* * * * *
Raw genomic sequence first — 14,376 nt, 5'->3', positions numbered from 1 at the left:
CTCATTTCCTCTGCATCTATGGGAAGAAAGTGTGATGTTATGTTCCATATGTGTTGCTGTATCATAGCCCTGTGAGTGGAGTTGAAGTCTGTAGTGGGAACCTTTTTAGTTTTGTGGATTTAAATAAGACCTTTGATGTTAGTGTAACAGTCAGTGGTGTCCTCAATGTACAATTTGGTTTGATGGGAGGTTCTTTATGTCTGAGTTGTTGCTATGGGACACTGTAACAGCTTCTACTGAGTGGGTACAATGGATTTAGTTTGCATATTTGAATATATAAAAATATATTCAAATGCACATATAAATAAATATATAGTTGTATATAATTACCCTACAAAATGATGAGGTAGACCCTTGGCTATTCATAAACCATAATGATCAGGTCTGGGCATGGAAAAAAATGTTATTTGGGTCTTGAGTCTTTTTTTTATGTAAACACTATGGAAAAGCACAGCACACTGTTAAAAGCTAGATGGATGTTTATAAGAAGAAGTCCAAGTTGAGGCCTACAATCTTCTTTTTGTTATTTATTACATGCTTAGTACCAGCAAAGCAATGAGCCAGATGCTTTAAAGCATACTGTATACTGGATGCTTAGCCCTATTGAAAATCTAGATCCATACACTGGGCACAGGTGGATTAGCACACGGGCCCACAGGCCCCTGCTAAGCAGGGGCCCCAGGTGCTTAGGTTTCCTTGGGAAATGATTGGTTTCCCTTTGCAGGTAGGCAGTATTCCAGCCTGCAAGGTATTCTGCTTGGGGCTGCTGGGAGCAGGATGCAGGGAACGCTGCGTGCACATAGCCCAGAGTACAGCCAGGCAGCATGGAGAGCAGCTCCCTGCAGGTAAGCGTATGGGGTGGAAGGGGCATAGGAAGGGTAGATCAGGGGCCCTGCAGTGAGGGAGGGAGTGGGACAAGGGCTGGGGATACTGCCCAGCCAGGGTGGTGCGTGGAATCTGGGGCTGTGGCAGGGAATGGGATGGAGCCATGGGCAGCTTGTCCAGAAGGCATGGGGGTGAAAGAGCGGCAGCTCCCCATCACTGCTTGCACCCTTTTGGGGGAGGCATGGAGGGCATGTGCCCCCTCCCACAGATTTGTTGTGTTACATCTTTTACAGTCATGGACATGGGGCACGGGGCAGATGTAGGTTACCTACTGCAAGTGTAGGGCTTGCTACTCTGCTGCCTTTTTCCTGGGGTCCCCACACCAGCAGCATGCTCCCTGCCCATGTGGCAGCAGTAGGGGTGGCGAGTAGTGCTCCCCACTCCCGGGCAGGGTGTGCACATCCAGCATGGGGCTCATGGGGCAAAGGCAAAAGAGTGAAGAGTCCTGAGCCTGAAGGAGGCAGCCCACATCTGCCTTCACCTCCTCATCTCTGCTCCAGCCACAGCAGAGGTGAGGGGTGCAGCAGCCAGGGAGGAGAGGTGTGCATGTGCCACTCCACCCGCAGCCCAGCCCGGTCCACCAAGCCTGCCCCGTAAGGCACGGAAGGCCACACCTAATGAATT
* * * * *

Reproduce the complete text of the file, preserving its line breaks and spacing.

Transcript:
Raw genomic sequence first — 14,376 nt, 5'->3', positions numbered from 1 at the left:
CTCATTTCCTCTGCATCTATGGGAAGAAAGTGTGATGTTATGTTCCATATGTGTTGCTGTATCATAGCCCTGTGAGTGGAGTTGAAGTCTGTAGTGGGAACCTTTTTAGTTTTGTGGATTTAAATAAGACCTTTGATGTTAGTGTAACAGTCAGTGGTGTCCTCAATGTACAATTTGGTTTGATGGGAGGTTCTTTATGTCTGAGTTGTTGCTATGGGACACTGTAACAGCTTCTACTGAGTGGGTACAATGGATTTAGTTTGCATATTTGAATATATAAAAATATATTCAAATGCACATATAAATAAATATATAGTTGTATATAATTACCCTACAAAATGATGAGGTAGACCCTTGGCTATTCATAAACCATAATGATCAGGTCTGGGCATGGAAAAAAATGTTATTTGGGTCTTGAGTCTTTTTTTTATGTAAACACTATGGAAAAGCACAGCACACTGTTAAAAGCTAGATGGATGTTTATAAGAAGAAGTCCAAGTTGAGGCCTACAATCTTCTTTTTGTTATTTATTACATGCTTAGTACCAGCAAAGCAATGAGCCAGATGCTTTAAAGCATACTGTATACTGGATGCTTAGCCCTATTGAAAATCTAGATCCATACACTGGGCACAGGTGGATTAGCACACGGGCCCACAGGCCCCTGCTAAGCAGGGGCCCCAGGTGCTTAGGTTTCCTTGGGAAATGATTGGTTTCCCTTTGCAGGTAGGCAGTATTCCAGCCTGCAAGGTATTCTGCTTGGGGCTGCTGGGAGCAGGATGCAGGGAACGCTGCGTGCACATAGCCCAGAGTACAGCCAGGCAGCATGGAGAGCAGCTCCCTGCAGGTAAGCGTATGGGGTGGAAGGGGCATAGGAAGGGTAGATCAGGGGCCCTGCAGTGAGGGAGGGAGTGGGACAAGGGCTGGGGATACTGCCCAGCCAGGGTGGTGCGTGGAATCTGGGGCTGTGGCAGGGAATGGGATGGAGCCATGGGCAGCTTGTCCAGAAGGCATGGGGGTGAAAGAGCGGCAGCTCCCCATCACTGCTTGCACCCTTTTGGGGGAGGCATGGAGGGCATGTGCCCCCTCCCACAGATTTGTTGTGTTACATCTTTTACAGTCATGGACATGGGGCACGGGGCAGATGTAGGTTACCTACTGCAAGTGTAGGGCTTGCTACTCTGCTGCCTTTTTCCTGGGGTCCCCACACCAGCAGCATGCTCCCTGCCCATGTGGCAGCAGTAGGGGTGGCGAGTAGTGCTCCCCACTCCCGGGCAGGGTGTGCACATCCAGCATGGGGCTCATGGGGCAAAGGCAAAAGAGTGAAGAGTCCTGAGCCTGAAGGAGGCAGCCCACATCTGCCTTCACCTCCTCATCTCTGCTCCAGCCACAGCAGAGGTGAGGGGTGCAGCAGCCAGGGAGGAGAGGTGTGCATGTGCCACTCCACCCGCAGCCCAGCCCGGTCCACCAAGCCTGCCCCGTAAGGCACGGAAGGCCACACCTAATGAATT